Ale and leek risotto

1200upload-10Amazing British produces in the most magical Italian dish.
I am amazed by the way my Italian cooking and eating habits are mixing with English ones. I love risotto and it is so versatile that has been the perfect ground for my culinary “melting pot”.

Today I am trying with Whitstable Bay Organic Ale, memory of a recent week-end spent in Canterbury with friends, and leeks… totally and obviously British!

I will try to put in words the method my grand mother taught me when I was a little girl… probably the time when all my passion for cooking started!


serve 2

1.5 liter of water

4 table spoon of granulated vegetable stock (you can do your own obviously, I will publish also my best veggie stock recipe, but using ready stock really speed up everything)

4 tablespoon of oil

300g of sliced leeks (circa half centimetre thickness)

half pint of Ale beer, choose a citrusy one

300g of small grain rice: I used vialone nano that I brought back from my last visit to Italy but in England you can easily find arborio rice in the supermarkets now.(Sainsbury’s or Tesco)

30g of grated mature cheddar

30g of butter

freshly ground black pepper, salt


1.In a big pot bring the water to boil and add the granulated stock. The stock has to be hot all the way to the end, so keep it bubbling on the stove on low eat.

2.Heat the oil in a deep frying pan, add the leeks and cook them on low heat for 5 minutes until soften.

3.Now the most important part of it all! Add the rice and let it fry slightly on medium heat until the rice grains become translucent, circa couple of minutes. Constantly stir not to burn or toast too much the rice.

4.Turn the heat up, add the half pint of beer and continue to stir. That’s the best part, when the beer is sizzling in the hot pan and the smell of it is filling the kitchen!

5.When the beer is quite absorbed add a ladle of stock and bubble over low-medium heat, stirring constantly, until the liquid is just about been absorbed. Add another ladle of stock and keep cooking this way until the rice is cooked, circa 20 minutes. Don’t forget to stir and do not add to much stock at once! The result has to be creamy. I always prefer to add a ladle less than one more to avoid overcooking the rice.

A note on seasoning: if your stock is salted enough you won’t need to add salt during the cooking. I don’t anyway add it till the last ladle of stock, when I can try the rice and have a clear idea how salty the dish is.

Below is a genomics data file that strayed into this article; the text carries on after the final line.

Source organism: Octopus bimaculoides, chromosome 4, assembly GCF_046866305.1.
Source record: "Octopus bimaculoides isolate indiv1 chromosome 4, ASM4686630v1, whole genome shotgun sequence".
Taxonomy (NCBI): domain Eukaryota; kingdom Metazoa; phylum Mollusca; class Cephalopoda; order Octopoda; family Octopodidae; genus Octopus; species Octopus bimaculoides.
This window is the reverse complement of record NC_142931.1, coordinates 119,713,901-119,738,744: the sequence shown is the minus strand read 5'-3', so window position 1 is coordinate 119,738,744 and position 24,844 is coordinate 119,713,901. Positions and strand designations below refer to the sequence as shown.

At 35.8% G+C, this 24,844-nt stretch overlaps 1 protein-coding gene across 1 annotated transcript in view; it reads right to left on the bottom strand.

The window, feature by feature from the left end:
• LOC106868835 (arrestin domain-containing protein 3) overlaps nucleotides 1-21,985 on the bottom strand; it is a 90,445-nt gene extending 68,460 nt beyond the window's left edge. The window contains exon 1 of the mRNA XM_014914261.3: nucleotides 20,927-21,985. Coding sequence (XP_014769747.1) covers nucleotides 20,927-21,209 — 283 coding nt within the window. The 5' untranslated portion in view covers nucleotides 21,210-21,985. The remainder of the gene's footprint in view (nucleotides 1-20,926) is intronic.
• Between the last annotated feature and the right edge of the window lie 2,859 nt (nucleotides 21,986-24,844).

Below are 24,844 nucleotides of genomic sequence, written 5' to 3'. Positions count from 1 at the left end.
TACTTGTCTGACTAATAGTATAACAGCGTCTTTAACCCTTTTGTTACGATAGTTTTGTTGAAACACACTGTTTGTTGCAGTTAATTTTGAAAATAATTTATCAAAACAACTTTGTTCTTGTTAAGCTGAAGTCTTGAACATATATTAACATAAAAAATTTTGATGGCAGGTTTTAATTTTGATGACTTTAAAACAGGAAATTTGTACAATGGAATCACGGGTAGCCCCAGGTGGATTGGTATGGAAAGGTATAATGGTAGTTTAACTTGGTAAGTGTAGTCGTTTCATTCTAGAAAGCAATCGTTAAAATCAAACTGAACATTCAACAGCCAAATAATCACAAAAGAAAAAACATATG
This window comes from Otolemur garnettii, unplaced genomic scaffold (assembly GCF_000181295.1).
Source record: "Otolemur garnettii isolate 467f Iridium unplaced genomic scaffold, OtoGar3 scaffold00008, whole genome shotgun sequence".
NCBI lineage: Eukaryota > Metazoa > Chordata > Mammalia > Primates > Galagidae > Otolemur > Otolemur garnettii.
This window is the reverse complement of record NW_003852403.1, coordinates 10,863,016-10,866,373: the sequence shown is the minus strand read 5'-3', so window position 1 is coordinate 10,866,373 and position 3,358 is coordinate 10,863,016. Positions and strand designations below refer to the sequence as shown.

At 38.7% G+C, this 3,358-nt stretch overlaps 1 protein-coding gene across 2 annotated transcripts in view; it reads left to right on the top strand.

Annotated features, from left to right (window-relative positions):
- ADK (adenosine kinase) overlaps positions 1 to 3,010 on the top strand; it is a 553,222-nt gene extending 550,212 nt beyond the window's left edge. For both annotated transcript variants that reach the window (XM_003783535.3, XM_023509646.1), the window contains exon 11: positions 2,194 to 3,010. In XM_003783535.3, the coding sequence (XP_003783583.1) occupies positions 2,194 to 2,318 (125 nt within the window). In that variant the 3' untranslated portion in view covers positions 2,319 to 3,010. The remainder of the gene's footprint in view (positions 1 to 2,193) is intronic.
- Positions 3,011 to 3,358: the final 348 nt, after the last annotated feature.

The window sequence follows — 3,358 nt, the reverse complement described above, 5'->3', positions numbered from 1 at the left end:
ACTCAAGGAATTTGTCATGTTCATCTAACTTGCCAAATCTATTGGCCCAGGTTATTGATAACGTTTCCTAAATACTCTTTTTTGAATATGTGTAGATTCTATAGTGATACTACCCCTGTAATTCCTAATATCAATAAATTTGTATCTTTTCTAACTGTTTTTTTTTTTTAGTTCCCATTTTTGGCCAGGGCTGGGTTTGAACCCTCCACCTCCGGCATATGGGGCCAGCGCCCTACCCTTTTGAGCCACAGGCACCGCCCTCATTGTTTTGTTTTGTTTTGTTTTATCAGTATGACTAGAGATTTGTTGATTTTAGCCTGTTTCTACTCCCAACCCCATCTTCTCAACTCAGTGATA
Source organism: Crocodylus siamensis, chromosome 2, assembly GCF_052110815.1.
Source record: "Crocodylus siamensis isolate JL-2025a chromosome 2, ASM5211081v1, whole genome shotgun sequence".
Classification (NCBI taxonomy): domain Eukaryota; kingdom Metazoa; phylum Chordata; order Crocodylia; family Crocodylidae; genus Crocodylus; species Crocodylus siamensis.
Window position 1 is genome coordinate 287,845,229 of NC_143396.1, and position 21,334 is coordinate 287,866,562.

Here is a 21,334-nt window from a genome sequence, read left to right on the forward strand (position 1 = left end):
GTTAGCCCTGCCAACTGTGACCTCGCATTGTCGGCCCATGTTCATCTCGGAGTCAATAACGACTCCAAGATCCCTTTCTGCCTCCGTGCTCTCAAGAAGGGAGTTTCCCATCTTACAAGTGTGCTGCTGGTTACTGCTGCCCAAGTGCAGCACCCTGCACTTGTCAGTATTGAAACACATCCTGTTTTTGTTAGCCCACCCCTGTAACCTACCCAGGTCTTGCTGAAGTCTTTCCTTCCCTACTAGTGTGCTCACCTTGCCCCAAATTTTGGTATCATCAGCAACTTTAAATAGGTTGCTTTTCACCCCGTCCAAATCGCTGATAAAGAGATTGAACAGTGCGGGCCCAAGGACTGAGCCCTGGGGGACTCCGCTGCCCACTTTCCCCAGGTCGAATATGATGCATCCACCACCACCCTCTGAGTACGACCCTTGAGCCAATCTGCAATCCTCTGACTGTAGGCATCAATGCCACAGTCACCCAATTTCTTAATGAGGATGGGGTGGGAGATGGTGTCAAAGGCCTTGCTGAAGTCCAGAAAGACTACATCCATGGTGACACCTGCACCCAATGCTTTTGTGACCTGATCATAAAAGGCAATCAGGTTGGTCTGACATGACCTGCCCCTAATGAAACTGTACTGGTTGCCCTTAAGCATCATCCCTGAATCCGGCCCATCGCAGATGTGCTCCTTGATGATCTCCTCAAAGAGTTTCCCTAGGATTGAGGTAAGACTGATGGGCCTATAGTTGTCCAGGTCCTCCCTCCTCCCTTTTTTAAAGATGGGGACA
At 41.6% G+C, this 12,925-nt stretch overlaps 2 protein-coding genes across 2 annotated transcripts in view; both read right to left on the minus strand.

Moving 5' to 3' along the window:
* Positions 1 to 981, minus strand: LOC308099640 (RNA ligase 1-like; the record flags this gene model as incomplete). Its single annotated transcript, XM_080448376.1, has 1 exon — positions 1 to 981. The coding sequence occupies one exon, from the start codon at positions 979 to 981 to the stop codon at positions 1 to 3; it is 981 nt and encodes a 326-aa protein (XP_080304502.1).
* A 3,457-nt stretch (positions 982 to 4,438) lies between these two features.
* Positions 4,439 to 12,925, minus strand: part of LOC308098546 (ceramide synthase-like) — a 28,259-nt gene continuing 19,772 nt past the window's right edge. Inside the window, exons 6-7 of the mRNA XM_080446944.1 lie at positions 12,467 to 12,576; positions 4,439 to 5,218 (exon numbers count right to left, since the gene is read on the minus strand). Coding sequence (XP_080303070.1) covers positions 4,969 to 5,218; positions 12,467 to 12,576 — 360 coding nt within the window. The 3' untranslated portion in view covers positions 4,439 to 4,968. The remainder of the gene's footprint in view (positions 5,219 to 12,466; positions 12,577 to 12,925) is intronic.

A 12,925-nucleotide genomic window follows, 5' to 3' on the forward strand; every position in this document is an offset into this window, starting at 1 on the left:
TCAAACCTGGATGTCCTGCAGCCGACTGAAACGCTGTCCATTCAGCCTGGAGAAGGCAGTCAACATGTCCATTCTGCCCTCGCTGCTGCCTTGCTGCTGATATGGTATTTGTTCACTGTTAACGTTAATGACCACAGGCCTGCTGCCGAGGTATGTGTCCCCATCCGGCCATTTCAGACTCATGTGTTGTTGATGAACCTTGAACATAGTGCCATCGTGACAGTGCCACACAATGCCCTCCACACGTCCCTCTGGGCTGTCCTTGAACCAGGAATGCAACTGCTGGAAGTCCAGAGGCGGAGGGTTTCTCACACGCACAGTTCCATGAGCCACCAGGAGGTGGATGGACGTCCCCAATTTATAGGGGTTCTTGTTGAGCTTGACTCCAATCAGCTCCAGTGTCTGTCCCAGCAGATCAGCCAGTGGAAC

A note on the cooking: I like the risotto al dente, very creamy and a bit runny, in Italy we call it all’onda, but you can cook your rice to a driest point and decide to add less stock. The final result should be anyway a bit creamy and the grains should preserve the original shape and should be separated, not sticking together in lumps.

6.Remove from the heat, stir in the butter and the cheddar and let rest for 2-3 mins before serving.  Dish the risotto and serve it with a sprinkle of freshly ground black pepper and pair it with the same beer you used for cooking.

The risotto should be eaten immediately because it loses very quickly its texture, so if you are having guests it is not at all the dish to prepare in advance. I do actually like to prepare it for my guests, while they are around the kitchen and we are all having a nice glass of wine!



Roman cauliflower

roman cauliflower


No, I didn’t just take pictures, I did actually cook it. The whole cauliflower, without leaves, rubbed in oil, garlic and chillies put in a clay pot full of vegetable stock and then covered with foil. In the oven at 180 degrees Celsius for 1 hour, checking from time to time, and then half hour under the grill. It’s like cooking a big joint of meat! Served with cous cous and Greek yogurt. Just amazing.

I know its a long way to cook, but the preparation is super quick and once in the oven you can forget about it and spend your home-time as usual, like drinking while dealing with your n+1 social media accounts.

The cauliflower comes from Queen’s park farmers’ market, one of my favourite source of good food.